I actually felt ultimately supported by all of my teachers at Bard. Jim was definitely one of the most easy going, but the great thing about all of them was that they were generous with their experience as artists first and foremost. I felt that they were passionate about the endeavor, that they thought it mattered and that they wanted me to end up doing it. That feeling actually carried me through the conflicts about ways of making work, and even though I ended up doing a pretty eccentric senior project, I felt that they were all happy for my achievement, even though it was a way of working that they themselves didn’t engage in. I felt like they also genuinely taught me how to read and respond to works of art as the unique circumstances that they are rather than as evidence of ideological positions. Maybe this is retrospective rosiness, but I don’t think so. I actually feel that I was very lucky to be at Bard at the time I was.

    One of the teachers I was and remain closest with Nancy Mitchnick is having a show right now in Chelsea the the Cue Foundation on 25th street. If you want to see some remarkable painting that takes time to understand, go look at it.

  3. Dem as tot me

    I actually felt ultimately supported by all of my teachers at Bard. Jim was definitely one of the most easy going, but the great thing about all of them was that they were generous with their experience as artists first and foremost. I felt that they were passionate about the endeavor, that they thought it mattered and that they wanted me to end up doing it. That feeling actually carried me through the conflicts about ways of making work, and even though I ended up doing a pretty eccentric senior project, I felt that they were all happy for my achievement, even though it was a way of working that they themselves didn’t engage in. I felt like they also genuinely taught me how to read and respond to works of art as the unique circumstances that they are rather than as evidence of ideological positions. Maybe this is retrospective rosiness, but I don’t think so. I actually feel that I was very lucky to be at Bard at the time I was.

    One of the teachers I was and remain closest with Nancy Mitchnick is having a show right now in Chelsea the the Cue Foundation on 25th street. If you want to see some remarkable painting that takes time to understand, go look at it.

  4. hedonistic spirituality ?

    My years there were right after you (and Keifer Sutherland) had moved on. I felt they were all a bunch of Modernists indoctrinating new little Ab Ex drones and not really getting postmodernism at all. Several of my friends had problems with subject matter (“Why do you paint naked men?”), and abstraction seemed to be the safest route to take.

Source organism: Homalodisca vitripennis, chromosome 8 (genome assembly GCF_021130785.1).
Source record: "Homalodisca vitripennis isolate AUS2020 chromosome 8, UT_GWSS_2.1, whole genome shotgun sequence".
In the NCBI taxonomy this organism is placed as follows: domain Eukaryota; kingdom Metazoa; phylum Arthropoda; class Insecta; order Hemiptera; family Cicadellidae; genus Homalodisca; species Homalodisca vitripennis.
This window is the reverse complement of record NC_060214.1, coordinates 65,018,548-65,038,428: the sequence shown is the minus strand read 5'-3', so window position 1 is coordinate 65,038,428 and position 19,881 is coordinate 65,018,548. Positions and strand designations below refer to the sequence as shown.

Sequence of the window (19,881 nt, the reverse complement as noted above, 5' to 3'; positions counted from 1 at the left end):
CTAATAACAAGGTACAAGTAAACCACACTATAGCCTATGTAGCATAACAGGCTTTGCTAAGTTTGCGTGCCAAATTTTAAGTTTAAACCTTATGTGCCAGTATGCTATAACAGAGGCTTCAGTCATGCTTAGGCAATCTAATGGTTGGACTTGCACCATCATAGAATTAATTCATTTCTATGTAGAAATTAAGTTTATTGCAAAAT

Which I did, but my real painting and imagery got submerged for years.

    I certainly learned a lot about NYC (being a rube from down south, and knowing it) and established art world attitudes that took me years to unpack, but I really wanted to see that department broken open and the grizzly old guys lose their hegemonic/Pollockian self-romance.

    Wow. Still bitter. Maybe it was the summer I spent working for Al Held.

    Re the Mitchnick show: I saw it when I was in NYC for Halloween. The cue foundation seemed really awesome. I was instantly transported back 15 years. Sadly, I never actually met her.

  5. Re: hedonistic spirituality ?

    Well, it’s true that I’ve heard similar stories from other former students, and I think that as time went on, they did see themselves as more and more embattled. I actually thought that Scorsese’s portrait of a painter from the anthology film “New York Stories” was a dead on portrait of those guys.

    As for Al Held, I’m sorry to say that one of the biggest dissapointments of my recent art viewing was his show at PS1 recently. I had really high hopes, and the new work was just awful, utterly clueless.

    Keifer Sutherland you say? Now there’s one I had never heard about before!

  6. Re: hedonistic spirituality ?

    Well, it’s true that I’ve heard similar stories from other former students, and I think that as time went on, they did see themselves as more and more embattled. I actually thought that Scorsese’s portrait of a painter from the anthology film “New York Stories” was a dead on portrait of those guys.

    As for Al Held, I’m sorry to say that one of the biggest dissapointments of my recent art viewing was his show at PS1 recently. I had really high hopes, and the new work was just awful, utterly clueless.

    Keifer Sutherland you say? Now there’s one I had never heard about before!

  7. scorcese Manhattan?

    Yep, Nick Nolte knew what he was doing with that one.

    RE: Al — well, he IS really old now.

    Yeah, I always heard Keifer had just dropped out (after a year or so) before I arrived in 1986. Someone I knew had been his girlfriend or something.

    I love college nostalgia!

  8. Re: Mitchnick

    If she ever shows here (or if I’d known about the new york show in advance), I might write about her! I’ve got to gear up for my next column for artsMEDIA on a) what’s happening in Boston in January and b)what’s happening in NYC in January (if I make it back down again in early Dec.). My best friend from Bard lives in Brooklyn, and I haven’t seen her in awhile.